Financial Focus: Sleeping under the bed

Financial Focus: Sleeping under the bed

Artificial Intelligence. Pixabay photo

By Michael E. Russell

Michael E. Russell

Two weeks ago I had the scary experience of watching 60 Minutes on CBS. The majority of the telecast pertained to A.I. (artificial intelligence). Scott Pelley of CBS interviewed Google CEO Sandar Pichai. His initial quote was that A.I. “will be as good or as evil as human nature allows.” The revolution, he continued, “is coming faster than one can imagine.”

I realize that my articles should pertain to investing, however, this 60 Minutes segment made me question where we as a society are headed.

Google and Microsoft are investing billions of dollars into A.I. using microchips built by companies such as Nvidia. What CEO Sundar has been doing since 2019 is leading both Google and its parent company Alphabet, valued at $1.3 trillion. Worldwide, Google runs 90% of internet searches and 70% of smartphones. It is presently in a race with Microsoft for A.I. dominance. 

Two months ago Microsoft unveiled its new chatbot. Google responded by releasing its own version named Bard. As the segment continued, we were introduced to Bard by Google Vice President Sissie Hsiao. The first thing that hit me was that Bard does not scroll for answers on the internet like the Google search engine does.

What is confounding is that with microchips built by companies such as Nvidia, they are more than 100 thousand times faster than the human brain. In my case, maybe 250 thousand times faster! 

Bard was asked to summarize the New Testament as a test. It accomplished this in 5 seconds. Using Latin, it took 4 seconds.  I need to sum this up. In 10 years A.I. will impact all aspects of our lives. The revolution in artificial intelligence is in the middle of a raging debate that has people on one side hoping it will save humanity, while others are predicting doom. I believe that we will be having many more conversations in the near future.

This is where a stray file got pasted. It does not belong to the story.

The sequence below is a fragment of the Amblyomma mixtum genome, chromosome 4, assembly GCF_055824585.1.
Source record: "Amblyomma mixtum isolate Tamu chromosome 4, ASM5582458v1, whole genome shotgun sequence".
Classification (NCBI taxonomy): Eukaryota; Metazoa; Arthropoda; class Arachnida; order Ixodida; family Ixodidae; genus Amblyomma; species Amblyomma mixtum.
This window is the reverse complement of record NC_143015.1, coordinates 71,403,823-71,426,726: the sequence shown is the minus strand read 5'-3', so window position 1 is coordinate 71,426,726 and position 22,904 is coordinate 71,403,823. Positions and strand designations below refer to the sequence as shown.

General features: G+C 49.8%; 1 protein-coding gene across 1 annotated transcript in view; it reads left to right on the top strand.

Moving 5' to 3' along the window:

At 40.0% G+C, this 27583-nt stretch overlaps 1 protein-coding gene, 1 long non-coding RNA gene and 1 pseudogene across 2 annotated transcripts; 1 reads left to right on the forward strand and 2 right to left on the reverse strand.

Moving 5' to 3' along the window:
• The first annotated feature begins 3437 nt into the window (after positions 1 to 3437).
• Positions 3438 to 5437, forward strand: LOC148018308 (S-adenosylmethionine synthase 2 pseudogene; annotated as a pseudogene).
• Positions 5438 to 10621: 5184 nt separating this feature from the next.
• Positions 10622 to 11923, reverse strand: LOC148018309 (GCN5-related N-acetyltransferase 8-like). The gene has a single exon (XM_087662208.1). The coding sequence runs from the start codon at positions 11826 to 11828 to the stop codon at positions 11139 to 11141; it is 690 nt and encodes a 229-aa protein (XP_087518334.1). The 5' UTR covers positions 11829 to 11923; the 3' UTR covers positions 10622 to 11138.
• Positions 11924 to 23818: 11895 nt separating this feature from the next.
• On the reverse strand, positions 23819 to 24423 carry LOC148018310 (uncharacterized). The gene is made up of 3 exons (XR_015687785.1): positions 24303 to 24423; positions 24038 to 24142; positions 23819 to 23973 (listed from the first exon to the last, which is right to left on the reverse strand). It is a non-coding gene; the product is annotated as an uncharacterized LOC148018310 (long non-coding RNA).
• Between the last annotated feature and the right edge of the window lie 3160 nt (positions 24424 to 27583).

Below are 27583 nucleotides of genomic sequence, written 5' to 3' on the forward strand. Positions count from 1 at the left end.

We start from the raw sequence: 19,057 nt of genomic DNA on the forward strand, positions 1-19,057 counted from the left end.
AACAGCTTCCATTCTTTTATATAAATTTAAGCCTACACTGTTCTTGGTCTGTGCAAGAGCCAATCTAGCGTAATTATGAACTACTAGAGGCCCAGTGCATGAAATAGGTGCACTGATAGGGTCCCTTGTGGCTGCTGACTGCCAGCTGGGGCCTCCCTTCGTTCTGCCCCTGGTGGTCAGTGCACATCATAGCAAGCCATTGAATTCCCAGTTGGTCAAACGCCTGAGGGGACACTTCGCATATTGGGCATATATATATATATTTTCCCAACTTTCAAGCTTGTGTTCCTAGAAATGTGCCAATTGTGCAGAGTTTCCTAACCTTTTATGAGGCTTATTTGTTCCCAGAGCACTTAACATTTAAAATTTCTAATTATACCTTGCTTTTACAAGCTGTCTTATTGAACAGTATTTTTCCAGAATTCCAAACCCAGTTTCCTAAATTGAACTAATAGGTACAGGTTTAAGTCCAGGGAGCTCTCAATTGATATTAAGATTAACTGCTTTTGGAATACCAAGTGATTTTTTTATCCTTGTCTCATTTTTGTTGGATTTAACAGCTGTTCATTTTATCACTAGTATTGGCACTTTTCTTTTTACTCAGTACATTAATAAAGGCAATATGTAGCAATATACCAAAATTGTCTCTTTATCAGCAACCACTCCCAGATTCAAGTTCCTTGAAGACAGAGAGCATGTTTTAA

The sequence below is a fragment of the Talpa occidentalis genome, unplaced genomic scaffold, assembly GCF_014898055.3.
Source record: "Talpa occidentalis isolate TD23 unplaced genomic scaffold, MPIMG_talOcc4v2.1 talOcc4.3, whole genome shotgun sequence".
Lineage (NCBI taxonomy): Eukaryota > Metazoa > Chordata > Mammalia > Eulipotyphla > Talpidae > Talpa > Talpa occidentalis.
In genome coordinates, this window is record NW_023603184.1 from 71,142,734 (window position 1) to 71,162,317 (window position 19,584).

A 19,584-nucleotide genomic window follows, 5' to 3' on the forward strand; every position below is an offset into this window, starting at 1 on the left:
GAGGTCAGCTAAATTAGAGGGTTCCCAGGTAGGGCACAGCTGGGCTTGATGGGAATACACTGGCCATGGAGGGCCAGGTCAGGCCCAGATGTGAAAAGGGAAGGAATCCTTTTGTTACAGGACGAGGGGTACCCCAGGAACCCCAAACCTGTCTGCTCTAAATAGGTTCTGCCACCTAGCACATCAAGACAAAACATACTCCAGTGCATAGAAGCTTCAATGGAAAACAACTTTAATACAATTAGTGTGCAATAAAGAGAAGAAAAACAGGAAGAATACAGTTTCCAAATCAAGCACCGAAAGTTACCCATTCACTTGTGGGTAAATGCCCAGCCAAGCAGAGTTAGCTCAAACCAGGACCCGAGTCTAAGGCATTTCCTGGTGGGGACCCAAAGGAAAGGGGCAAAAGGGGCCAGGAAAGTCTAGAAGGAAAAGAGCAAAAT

Okay folks, where is the economy today?  Well, apparently inflation is still a major factor in our everyday life. The Fed will probably increase rates for a 10th time in less than 2 years.

Having been employed by various Wall Street firms over the past 4 decades, I have learned that high priced analysts have the ability to foresee market direction no better than my grandchildren.

Looking back to May 2011, our savvy elected officials increased our debt-ceiling which led to the first ever downgrade of U.S. debt from its top triple A rating from S&P. This caused a very quick 19% decline in the S&P index.  Sound familiar?

It appears that the only time Capitol Hill tries to solve the debt ceiling impasse is when their own portfolio is affected.

This market rally has been led by chatbot affiliated companies. These stocks have added $1.4 trillion in stock market value this year. Keep in mind that just 6 companies were responsible for almost 60% of S&P gains.  These are the 6 leaders: Microsoft, Alphabet, Amazon, Meta Platform, Salesforce and of course, Nvidia.

In the meantime, the Administration states that inflation has been reined in.  What stores are they shopping in? Here is the data release from Washington. Year over Year changes March 2022-March 2023:

• Food and non-alcoholic beverages up 8.1%

• Bread and cereal products up 10.8%

• Meat and seafood up 4.3%

• Electricity up 15.7%

When 1 pound of hot dogs rises from $3.25 to $7.50, that is not 8.1%. When Froot Loops go from $1.89 to $5.14 we are in trouble. The bureaucrats in D.C. make up numbers worse than George Santos.

On a positive note, the flowers are starting to bloom, the grass is starting to grow and we live in a special place. Of historic significance, we happen to be home to the second oldest active Episcopal Church in the United States. This year Caroline Church in Setauket will be celebrating its 300th anniversary. Congratulations.

Michael E. Russell retired after 40 years working for various Wall Street firms. All recommendations being made here are not guaranteed and may incur a loss of principal. The opinions and investment recommendations expressed in the column are the author’s own. TBR News Media does not endorse any specific investment advice and urges investors to consult with their financial advisor.